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“Look at me when I’m speaking to you!” How many times have you heard your parents yell those words at you in frustration? Well it’s for a reason; they’re finding themselves agitated as I am, with the fact that our new generation can’t hold eye contact, and communication is disintegrating because of it.
The amount of times I have spoken to someone and his or her gaze is at the floor or just drifting off is troubling. According to Communication Consultant Dr. Audrey Nelson, “Eye contact is the strongest form of nonverbal communication” (Nelson); so then why is it, that our newest generation is having more difficulty looking at you in the eyes and speaking to you than any of our generations before? Is it a lack of interest in the conversation, or have we been hindered by social media and the use of technology that we cannot handle a simple face-to-face conversation. Our inability to commit to a conversation shows lack of respect and is breaking down the relationships we try so hard to build up.
How can one know that they’re being spoken to if eye contact is not present? The sender of a message must look at the person he’s talking to in order to assure that the listener is paying attention, understanding him, and listening. Our students don’t even look at the teachers anymore when they teach; the connection that shows you have their attention isn’t there. Our gaze is directed at the ceiling, at the floor, everything other than another human beings eyes.
It may be that some people don’t care, but I beg to differ. The simple reason why we can’t look someone in the eyes more recently is because of lack confidence and lack of social skills. In today’s era we are enabled by the fact that we can rely on other devices to communicate; through phones or computers, we never have to look at the person while we speak to them. When put in real life situations we simply do not know how to be socially acceptable.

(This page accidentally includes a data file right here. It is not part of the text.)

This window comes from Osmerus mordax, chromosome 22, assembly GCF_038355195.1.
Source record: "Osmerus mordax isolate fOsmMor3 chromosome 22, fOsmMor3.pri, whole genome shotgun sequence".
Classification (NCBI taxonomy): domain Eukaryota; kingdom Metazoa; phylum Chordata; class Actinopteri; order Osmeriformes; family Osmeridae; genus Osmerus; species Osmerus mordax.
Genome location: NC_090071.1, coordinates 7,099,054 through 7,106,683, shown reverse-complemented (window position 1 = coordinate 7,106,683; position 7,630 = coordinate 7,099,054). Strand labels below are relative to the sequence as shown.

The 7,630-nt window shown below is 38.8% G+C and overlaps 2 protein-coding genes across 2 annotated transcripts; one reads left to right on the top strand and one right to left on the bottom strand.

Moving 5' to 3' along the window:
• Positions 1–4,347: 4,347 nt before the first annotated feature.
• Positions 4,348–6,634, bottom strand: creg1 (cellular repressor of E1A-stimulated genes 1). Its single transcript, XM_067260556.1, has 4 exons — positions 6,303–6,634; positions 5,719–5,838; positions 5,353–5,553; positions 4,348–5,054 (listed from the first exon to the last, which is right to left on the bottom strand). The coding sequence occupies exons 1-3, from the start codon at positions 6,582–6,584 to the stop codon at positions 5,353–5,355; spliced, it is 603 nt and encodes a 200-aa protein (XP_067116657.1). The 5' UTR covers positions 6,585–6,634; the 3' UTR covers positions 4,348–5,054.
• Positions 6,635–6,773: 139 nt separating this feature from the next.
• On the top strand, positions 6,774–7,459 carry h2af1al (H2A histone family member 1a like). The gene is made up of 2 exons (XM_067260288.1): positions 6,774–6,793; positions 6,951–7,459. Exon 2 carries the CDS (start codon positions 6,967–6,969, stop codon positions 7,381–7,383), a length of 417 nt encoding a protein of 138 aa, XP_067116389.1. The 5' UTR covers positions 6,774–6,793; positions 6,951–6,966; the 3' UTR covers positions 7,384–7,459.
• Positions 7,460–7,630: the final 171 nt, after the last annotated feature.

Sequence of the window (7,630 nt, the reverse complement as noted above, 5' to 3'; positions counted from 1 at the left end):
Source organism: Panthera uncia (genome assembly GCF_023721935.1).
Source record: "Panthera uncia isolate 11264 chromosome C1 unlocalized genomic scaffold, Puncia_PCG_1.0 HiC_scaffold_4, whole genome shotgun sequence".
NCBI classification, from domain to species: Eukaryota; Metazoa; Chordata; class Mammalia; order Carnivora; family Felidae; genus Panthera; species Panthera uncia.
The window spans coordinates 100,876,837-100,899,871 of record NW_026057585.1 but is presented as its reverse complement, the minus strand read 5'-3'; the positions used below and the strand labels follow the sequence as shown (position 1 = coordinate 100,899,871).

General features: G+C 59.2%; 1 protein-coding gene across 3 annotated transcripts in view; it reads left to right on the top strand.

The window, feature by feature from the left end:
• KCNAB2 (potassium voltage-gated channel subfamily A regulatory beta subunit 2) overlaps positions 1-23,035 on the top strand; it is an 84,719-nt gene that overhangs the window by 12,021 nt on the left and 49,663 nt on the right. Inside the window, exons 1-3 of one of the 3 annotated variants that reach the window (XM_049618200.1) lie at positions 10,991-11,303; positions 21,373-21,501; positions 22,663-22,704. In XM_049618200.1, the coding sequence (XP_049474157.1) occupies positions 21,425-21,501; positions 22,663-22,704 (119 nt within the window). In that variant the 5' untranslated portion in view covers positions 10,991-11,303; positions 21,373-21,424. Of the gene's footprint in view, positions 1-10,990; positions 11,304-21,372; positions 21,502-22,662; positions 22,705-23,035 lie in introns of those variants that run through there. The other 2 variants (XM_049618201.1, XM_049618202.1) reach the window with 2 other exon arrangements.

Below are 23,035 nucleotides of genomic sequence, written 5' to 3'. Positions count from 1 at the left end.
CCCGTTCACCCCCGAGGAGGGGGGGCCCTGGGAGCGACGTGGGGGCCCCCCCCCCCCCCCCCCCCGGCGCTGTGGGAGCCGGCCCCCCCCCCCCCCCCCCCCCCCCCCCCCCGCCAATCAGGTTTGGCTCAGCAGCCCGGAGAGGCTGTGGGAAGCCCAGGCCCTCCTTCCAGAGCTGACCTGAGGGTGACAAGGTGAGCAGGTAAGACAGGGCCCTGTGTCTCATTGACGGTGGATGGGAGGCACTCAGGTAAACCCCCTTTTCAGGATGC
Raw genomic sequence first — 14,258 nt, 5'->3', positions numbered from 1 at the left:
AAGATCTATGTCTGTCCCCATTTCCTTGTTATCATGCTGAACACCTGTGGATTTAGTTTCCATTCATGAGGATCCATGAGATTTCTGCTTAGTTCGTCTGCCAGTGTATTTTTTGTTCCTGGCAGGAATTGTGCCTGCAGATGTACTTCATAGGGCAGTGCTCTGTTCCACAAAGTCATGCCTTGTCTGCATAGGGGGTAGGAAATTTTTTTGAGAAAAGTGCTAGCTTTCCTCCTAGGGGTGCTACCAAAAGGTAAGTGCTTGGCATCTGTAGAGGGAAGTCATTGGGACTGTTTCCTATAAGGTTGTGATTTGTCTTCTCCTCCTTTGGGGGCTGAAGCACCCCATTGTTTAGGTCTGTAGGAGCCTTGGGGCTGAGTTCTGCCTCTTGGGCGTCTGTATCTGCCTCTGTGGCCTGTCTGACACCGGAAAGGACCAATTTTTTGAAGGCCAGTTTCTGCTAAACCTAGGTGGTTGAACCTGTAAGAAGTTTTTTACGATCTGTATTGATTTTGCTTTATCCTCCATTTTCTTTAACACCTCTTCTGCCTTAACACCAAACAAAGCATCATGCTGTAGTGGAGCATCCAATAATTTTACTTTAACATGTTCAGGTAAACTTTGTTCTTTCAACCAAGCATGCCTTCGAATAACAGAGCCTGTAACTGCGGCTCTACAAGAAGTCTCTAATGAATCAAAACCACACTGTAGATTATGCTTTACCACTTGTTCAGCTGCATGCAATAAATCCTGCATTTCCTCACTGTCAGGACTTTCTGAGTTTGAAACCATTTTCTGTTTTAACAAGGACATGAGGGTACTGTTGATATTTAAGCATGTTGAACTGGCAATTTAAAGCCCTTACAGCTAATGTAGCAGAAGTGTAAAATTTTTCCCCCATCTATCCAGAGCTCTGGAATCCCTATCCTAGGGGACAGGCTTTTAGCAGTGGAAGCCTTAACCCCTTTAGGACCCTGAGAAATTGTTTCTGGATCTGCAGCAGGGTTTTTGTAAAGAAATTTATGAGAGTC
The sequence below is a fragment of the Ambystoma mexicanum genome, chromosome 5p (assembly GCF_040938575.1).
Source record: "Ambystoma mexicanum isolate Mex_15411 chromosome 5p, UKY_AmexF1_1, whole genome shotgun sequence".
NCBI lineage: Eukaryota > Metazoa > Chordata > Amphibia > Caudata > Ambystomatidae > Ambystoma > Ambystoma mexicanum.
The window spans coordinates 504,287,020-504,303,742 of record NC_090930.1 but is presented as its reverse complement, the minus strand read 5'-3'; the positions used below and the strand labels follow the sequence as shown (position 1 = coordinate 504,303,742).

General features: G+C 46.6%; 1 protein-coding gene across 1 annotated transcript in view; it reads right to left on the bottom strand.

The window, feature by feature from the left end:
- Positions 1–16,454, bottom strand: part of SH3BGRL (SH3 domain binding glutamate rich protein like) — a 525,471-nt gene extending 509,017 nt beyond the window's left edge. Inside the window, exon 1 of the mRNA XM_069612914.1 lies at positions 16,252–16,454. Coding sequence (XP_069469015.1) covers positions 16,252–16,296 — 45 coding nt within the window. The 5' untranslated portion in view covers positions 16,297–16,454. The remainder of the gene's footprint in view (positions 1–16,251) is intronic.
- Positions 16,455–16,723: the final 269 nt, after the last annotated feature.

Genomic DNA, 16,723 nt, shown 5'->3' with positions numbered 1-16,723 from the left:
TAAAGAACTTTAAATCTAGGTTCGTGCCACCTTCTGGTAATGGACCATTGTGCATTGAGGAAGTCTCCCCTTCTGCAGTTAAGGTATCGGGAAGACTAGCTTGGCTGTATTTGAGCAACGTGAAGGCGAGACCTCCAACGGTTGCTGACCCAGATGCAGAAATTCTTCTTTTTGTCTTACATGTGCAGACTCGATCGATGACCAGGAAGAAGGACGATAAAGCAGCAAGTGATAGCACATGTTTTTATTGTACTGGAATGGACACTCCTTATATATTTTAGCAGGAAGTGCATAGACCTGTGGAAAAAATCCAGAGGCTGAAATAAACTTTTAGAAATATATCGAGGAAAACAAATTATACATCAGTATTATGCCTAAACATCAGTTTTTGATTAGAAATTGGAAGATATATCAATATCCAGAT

Yesterday I approached someone in the hallway, it was only us, because it was during class and we were just passing by. After seeing me from approximately 100 feet away they put their head down and didn’t look up until we were far past each other. I’m not asking for a five-minute conversation, I’m not even asking for a conversation at all; but I don’t think a smile or simple hello would hurt anyone. It’d take about 15 seconds at maximum and probably make yours and the other person’s day a little bit better. Boys, how do you expect to get a girl when you can’t look her in the eyes? I guarantee she’s not going to appreciate you looking at other body parts. Give yourself a chance with the girl you like and look at her; see her emotions and how she feels, make that little connection that will count the most in the end.
In a survey of 3,461 girls ages 8-12 in America it was found that “young girls who spend a disproportionate amount of time using these devices will later struggle to develop normal social tendencies” (Birch). I urge the teens and young adults of America to get their faces out from behind your masks of technology and actually go and speak to someone. I assure you if we continue on this way communication is going to break down completely.
Please, don’t fear. Every generation starts out this way, there’s still hope for us, we just need to work on it. Next time you talk to someone, make eye contact. And hold it. If a person is having trouble with this address it, don’t just let it slide; no progress is ever made by letting things stay the same. I’m not saying to stare the person down and make them feel uncomfortable, just make them feel like you’re actually listening to them and engaged in the conversation.
What it comes down to is that communication is being corroded by our failure to look people in the eyes and give them the attention they need. The new generation needs to be taught to keep eye contact when they’re speaking and vise versa. Technology and social media don’t need to hinder us, we just have to fight against it and stare it straight down.
Birch, B. A. "Education News." Education News Students Social Skills Hindered by
Digital Multitasking Comments. N.p., 30 Jan. 2012. Web. 12 Feb. 2013.
Nelson, Ph. D Audrey. "The Politics of Eye Contact: A Gender
Perspective." Psychology Today. N.p., 15 Sept. 2010. Web. 12 Feb. 2013.